My father was big on fences. He said we all have fences. Even as adults. As a child we are placed in a virtual fenced area. You’re allowed to play in the yard or the street but if you go beyond that you’ll have your freedom restricted. Sure enough I learned that lesson well. My father used to say as a kid demonstrates he can handle the rules within a fenced area, then he is given more freedom and his fences expand. As he shows that he is unable to keep the rules within his fenced area, then his freedom is restricted and his fences shrink. It’s simple cause and effect.

Yet it’s not a police officer’s role to punish suspects. That role belongs to the courts. If a kid is chained in a cell or handcuffed in a police car and they throw a temper tantrum, let them vent. Eventually they will tire. You can say, if you don’t stop doing that, you are going to spend the night in jail. That is totally reasonable. Parents know that following up on a consequence is essential. If you say don’t do that or this will happen, then you better be prepared to do whatever you said the consequence was or chaos will be the result. That is as long as the consequence is reasonable. You can’t say stop kicking the car or I’ll punch you in the head until I cave your face in. That is not an appropriate consequence. You can say stop kicking the car or I will shackle your feet. Ooo scary they laugh. Shackle the feet and they can’t kick any more. Problem solved. The goal is to solve the problem not to punish the suspect.

Sure it takes more time to use the fence model but it is a better way. It doesn’t provide the same venting of displaced aggression beating a child does but that is a good thing. Don’t kick the cat. If you have anger issues deal with them don’t take them out on someone else. Tasering someone after they have been hogtied is a crime in itself.


  1. Isn't Willies Puddle where they sent every RCMP's apparent role model Paul Koester.

  2. The sad reality is that you are talking about changing the entire outlook and culture of policing in Canada.

    Good luck with that.

  3. Indeed. That's why we might as well begin at the beginning - Depot. We need to start with the way we train new officers.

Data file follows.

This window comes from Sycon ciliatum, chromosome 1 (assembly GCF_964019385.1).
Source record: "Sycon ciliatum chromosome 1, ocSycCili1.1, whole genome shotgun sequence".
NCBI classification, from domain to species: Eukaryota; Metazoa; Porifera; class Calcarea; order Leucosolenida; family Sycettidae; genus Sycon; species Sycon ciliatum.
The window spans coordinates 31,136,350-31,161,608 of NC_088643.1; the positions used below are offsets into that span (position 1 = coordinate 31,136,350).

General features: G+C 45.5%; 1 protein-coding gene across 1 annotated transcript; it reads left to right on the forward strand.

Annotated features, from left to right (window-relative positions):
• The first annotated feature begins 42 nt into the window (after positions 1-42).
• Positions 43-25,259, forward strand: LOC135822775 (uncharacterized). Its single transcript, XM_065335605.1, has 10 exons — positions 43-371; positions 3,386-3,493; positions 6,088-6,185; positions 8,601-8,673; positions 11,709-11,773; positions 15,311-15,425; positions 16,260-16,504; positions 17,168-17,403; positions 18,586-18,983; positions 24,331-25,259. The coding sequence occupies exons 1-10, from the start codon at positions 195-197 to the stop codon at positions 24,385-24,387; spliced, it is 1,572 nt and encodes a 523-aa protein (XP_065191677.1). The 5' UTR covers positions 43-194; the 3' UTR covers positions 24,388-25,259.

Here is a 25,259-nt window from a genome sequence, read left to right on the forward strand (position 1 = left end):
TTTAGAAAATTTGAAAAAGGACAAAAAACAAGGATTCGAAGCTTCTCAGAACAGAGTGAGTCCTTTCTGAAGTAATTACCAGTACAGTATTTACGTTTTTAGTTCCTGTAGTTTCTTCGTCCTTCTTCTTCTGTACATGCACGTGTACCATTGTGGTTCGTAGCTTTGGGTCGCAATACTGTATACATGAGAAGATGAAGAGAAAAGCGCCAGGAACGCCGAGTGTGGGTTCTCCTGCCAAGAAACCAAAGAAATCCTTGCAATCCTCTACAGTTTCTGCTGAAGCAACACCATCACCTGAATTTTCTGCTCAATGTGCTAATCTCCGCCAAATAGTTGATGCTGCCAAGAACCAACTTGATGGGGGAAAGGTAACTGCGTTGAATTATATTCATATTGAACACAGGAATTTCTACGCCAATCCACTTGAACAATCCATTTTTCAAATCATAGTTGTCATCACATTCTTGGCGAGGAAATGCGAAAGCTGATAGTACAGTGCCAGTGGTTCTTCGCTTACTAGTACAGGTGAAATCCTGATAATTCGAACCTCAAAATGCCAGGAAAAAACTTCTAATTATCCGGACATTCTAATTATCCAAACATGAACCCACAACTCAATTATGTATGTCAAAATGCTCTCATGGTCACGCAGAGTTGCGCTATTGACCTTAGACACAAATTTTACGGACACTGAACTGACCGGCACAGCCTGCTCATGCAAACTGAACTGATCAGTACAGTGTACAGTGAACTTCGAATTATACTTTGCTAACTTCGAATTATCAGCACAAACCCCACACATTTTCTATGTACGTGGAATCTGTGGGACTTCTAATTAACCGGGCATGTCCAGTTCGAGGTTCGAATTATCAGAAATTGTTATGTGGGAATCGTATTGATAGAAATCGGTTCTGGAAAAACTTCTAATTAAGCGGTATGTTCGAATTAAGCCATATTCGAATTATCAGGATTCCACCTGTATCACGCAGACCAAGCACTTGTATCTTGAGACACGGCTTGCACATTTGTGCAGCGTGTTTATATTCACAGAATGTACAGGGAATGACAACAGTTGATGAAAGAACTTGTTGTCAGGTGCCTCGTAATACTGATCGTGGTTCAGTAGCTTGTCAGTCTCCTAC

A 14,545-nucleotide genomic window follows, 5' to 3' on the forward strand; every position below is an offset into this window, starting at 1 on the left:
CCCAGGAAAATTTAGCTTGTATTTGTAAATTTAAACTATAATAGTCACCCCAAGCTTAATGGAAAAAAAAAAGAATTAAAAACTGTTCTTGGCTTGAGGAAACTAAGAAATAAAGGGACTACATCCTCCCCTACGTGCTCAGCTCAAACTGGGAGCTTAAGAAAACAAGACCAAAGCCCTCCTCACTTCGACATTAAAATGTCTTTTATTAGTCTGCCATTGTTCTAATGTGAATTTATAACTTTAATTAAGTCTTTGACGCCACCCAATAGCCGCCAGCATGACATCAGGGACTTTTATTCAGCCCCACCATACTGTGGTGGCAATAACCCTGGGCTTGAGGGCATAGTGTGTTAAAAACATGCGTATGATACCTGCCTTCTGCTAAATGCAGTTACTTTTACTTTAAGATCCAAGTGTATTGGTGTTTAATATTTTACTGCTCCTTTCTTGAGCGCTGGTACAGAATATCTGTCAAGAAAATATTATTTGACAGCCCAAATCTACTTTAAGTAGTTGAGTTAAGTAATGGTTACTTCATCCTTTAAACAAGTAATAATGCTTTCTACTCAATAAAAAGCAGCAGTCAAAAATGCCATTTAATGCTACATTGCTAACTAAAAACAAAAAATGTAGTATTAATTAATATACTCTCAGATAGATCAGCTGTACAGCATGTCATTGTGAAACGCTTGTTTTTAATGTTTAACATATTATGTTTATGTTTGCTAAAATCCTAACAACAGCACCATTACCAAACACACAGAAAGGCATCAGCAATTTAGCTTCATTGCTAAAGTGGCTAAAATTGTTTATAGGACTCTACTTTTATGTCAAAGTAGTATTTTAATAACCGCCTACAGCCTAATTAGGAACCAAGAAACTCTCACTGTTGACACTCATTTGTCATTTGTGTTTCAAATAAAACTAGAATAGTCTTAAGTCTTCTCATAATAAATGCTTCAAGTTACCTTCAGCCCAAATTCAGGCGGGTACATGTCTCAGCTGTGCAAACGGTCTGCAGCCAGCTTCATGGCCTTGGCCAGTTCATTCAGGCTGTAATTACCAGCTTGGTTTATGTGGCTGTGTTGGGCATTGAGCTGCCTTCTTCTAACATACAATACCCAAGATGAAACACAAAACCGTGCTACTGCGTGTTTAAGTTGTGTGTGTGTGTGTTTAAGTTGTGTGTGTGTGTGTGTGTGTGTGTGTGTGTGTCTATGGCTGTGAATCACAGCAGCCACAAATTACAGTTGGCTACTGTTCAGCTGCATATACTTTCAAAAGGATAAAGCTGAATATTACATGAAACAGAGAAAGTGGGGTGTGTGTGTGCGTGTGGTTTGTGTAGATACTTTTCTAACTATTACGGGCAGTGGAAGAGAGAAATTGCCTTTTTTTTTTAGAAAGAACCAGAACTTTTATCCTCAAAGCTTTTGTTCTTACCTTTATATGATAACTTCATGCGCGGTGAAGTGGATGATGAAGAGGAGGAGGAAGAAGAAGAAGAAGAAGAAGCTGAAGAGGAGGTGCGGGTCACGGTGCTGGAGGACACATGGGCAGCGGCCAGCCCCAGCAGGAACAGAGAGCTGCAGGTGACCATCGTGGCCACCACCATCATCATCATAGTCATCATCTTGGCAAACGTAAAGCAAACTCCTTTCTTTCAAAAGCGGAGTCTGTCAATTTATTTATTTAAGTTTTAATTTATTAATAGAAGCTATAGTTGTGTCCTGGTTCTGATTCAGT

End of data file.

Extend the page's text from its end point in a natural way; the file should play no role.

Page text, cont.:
4. It's tough policing in WL, I've lived there; and with so many reserves so close to town, one hates to say, but the car-thefts (No. 1 per/capita in Canada) & property-crime is often driven by the tribes. We all know how tough it must be to adjust to a foreign society.

    But back to this huge problem of native Oxy. addiction;

    "Barb Linkewich is a registered nurse and vice-president of health services at the health centre in Sioux Lookout, in northern Ontario. As she says, a new McMaster University study found nearly 1 in 5 babies there are born exposed to OxyContin, a prescription narcotic from the same family as morphine, codeine and heroin."

    "To pay for the drugs, crime is on the rise. Grocery stores seem strangely well stocked -- because so many people are using their money to buy pills instead of food. Other research estimates as many as 75-percent of adults in the community of Fort Hope use OxyContin, including young mothers and pregnant women." (CBC)

    Seventy-five percent? Just Wow!...Like all the other statistics from this amazing Oxy. problem. That's like, every single adult in town...

  5. Watch the opportunistic drug-dealers notice the lack of drugs in these places...the HA-backed heroin/morphine dealers, will front big time to reserve dealers...